As we entered 2006, you couldn’t help but notice the myriad forces steering the benefits industry. Not since the rise of managed care has change been so irrepressible.

Technology is certainly one of the big catalysts. For benefits brokers selling group and voluntary products, there are five key trends driving the use of technology for both agency management and client service.

1. CDHP adoption. Adoption rates of consumer-driven health plans vary by region. Our survey of 283 companies from 41 states reveals 32% of businesses of all sizes plan to offer a CDHP option–that is, a health savings account or health reimbursement arrangement. Most of these employers are located in the Midwest and Southeast.

Brokers in regions that have been slow to adopt must be prepared to act quickly. In the Northeast, the number of employers currently offering HSAs (13%) is very low. However, that number doubles (26%) when asked if they are planning to offer HSAs this year. Once interest is demonstrated, adoption will move rapidly, and Web-enabled access to information and plan options will become a critical requirement for success.

2. Commission compression. Being a benefits broker is not as profitable as it used to be. Broker commissions will continue to shrink as carriers look to capitate commissions on a per-head basis and consumer-driven health plans, which pay lower commissions, gain market share. Shrinking commissions will require brokers to become more efficient to maintain profitability. Sure, client relationships will still require nurturing, but to compete, agencies must run as tightly as possible.

Technology will play a major role in achieving peak effectiveness. Brokers will demand quality solutions and expect extensive support and training. New technological developments in the areas of agency management and employee self-service are improving benefits practices across the nation. The best agencies will possess a broker-centric agency management system and set up portals for benefits management and employee self-service.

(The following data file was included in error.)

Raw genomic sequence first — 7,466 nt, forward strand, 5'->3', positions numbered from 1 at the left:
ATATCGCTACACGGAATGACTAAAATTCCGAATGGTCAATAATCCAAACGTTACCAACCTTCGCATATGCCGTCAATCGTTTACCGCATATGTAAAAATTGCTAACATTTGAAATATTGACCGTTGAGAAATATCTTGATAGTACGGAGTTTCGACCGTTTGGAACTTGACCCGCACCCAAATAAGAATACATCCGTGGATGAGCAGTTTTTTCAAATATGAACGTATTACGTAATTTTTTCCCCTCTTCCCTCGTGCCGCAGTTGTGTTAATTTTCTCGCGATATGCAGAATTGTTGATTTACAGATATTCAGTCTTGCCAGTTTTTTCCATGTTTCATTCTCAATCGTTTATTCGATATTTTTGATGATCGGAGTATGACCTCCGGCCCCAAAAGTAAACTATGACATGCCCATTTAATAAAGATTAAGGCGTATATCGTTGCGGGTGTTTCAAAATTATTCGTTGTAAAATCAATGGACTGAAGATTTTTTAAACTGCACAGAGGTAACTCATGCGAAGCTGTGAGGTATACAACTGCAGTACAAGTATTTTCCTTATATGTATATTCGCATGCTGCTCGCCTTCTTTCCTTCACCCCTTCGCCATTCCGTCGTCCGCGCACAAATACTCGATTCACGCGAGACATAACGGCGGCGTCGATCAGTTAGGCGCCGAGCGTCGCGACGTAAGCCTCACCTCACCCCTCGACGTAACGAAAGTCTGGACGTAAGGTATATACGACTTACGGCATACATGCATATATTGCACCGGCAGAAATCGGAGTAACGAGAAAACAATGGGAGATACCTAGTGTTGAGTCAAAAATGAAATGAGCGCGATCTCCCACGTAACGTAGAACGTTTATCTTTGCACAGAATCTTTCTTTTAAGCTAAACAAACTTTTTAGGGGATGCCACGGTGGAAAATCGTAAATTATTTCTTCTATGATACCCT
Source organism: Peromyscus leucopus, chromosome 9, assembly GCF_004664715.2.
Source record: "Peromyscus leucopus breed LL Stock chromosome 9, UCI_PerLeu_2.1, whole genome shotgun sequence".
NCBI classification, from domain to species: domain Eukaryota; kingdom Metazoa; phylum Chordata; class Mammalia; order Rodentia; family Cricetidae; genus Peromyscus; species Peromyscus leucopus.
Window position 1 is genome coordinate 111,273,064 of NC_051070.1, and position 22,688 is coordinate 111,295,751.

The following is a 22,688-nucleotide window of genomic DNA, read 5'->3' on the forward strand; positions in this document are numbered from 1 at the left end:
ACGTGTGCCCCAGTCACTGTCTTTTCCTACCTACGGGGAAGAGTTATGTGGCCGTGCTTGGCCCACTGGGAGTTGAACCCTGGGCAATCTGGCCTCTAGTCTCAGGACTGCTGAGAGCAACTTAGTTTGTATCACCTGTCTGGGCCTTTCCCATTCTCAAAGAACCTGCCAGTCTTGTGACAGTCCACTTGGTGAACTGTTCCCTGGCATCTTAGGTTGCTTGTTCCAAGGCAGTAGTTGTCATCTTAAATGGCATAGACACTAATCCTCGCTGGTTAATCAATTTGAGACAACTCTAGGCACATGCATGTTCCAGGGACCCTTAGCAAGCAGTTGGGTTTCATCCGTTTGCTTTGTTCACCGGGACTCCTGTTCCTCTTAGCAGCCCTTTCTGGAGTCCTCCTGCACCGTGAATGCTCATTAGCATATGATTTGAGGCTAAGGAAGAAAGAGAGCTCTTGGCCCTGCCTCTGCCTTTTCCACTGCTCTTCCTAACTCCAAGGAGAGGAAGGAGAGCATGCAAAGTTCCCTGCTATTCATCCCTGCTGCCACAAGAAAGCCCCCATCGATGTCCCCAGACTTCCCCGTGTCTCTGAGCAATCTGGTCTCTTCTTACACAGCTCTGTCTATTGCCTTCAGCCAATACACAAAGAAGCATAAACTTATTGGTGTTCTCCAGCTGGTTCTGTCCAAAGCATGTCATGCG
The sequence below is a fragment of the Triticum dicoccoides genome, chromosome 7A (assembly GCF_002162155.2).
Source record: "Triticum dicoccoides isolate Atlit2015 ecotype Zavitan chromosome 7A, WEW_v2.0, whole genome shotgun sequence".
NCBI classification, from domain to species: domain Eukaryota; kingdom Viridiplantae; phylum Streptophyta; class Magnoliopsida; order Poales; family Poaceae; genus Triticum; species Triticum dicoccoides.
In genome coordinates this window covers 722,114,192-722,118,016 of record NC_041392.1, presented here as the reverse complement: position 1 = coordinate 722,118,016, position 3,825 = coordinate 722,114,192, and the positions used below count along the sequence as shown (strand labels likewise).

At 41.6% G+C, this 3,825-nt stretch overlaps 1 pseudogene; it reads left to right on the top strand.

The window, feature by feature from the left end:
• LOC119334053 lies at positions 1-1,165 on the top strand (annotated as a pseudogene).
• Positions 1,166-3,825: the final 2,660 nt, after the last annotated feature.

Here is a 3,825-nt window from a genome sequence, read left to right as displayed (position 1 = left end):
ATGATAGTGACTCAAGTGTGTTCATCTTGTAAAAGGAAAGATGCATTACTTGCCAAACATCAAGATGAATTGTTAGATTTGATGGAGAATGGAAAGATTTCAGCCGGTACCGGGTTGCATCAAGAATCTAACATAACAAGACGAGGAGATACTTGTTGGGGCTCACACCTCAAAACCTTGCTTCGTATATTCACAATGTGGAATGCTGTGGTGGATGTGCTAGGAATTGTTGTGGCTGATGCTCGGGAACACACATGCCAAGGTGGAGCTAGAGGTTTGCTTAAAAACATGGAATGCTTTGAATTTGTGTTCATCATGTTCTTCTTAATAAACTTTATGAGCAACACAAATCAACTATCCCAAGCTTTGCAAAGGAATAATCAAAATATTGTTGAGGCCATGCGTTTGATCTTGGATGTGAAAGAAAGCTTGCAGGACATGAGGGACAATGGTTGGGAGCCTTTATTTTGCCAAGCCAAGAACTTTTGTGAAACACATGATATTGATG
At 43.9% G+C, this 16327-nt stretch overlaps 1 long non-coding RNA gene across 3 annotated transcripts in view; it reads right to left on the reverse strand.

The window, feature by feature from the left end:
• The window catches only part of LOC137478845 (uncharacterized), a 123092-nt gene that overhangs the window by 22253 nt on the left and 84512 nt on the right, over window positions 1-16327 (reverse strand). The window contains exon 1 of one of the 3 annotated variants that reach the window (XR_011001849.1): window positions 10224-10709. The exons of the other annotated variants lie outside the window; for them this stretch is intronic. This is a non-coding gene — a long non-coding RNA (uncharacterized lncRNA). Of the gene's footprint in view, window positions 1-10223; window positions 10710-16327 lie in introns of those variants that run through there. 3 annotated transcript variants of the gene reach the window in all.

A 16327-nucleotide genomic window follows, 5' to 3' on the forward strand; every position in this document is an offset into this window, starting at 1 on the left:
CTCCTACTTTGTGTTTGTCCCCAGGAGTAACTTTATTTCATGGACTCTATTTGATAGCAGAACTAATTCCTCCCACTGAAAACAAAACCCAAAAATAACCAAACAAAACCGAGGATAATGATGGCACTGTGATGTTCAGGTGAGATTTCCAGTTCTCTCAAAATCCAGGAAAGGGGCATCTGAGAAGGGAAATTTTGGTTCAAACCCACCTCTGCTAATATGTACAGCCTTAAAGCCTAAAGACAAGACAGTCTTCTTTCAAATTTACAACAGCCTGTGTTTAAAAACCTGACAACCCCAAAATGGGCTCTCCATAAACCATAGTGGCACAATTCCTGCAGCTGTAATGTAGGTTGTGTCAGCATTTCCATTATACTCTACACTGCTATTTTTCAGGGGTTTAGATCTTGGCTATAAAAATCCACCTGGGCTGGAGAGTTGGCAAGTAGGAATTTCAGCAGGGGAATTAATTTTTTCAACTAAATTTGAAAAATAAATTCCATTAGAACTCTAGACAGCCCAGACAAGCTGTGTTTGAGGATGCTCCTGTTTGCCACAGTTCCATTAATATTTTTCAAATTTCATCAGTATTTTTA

3. Mergers and acquisitions. Banks and large brokerage outfits continue to gobble up smaller broker firms to acquire instant market share. To combat the giants, some agencies have banded together to strengthen their collective resources. Firms that want to maintain profitable independence are better able to do so if they provide more effective client service and are more cost efficient. Agencies with a strong command of the latest technology will be more successful in a highly competitive environment.

Similarly, those looking to be acquired can improve their valuations by becoming technology-enabled. Having data organized in an agency management system instead of spreadsheets and paper can be very appealing to a potential buyer because it enables a smooth transfer of data. Also, employer clients who are entrenched in a broker’s technology solution are more apt to stay on board when their broker is acquired.

4. More than simple education. Many workers will be offered consumer-driven health options for the first time this year. Our survey reports that 66% of managers believe employees are going to need a lot of support, both in getting started and continuing the option. And just 26% feel that employees are currently capable of managing benefits on their own if given the right tools. Brokers will have to deliver interactive decision-support tools to promote healthy enrollment levels that will generate the expected cost savings for companies.

These companies are looking to online tools for communications, account tracking and for support of education, planning and incentive programs. Respondents ranked health plan communication and plan comparison among the most critical online tools. The quality, not just the existence, of a benefits portal will make the difference between a well-executed consumer strategy and a lackluster result.

5. Customers demand more. Corporate clients are asking for more from their brokers. To deliver the level of service required, brokers have been shifting from intermediaries to consultants. The role of consultant requires a more sophisticated level of involvement, which, in turn, requires use of more advanced tools to provide greater depth and breadth of service.

As payroll providers, banks and other service vendors fill the void for benefits technology, complacent brokers gradually will lose their foothold with clients. To remain irreplaceable, brokers not only need to deliver benefits technology solutions to clients but also should employ a portal to communicate easily with clients daily. Such portals can arm a client’s human resources staff with potent research tools and enable the broker and client to share documents and messages in a secure environment. In addition to a portal, some brokers may choose to e-mail newsletters filled with timely content to stay top of mind. Those who capitalize on these ideas will elevate customer service to a new level of sophistication.

Clearly, technology is one of the keys to brokers thriving, particularly in an environment of decreasing commissions and greater plan complexity. And in an industry where brokers essentially are selling the same services, successful brokers need to stand apart from the rest. All trends point to technology as an integral part of the answer, whether it’s for internal efficiency, client communication, task automation for clients or self-service for employees.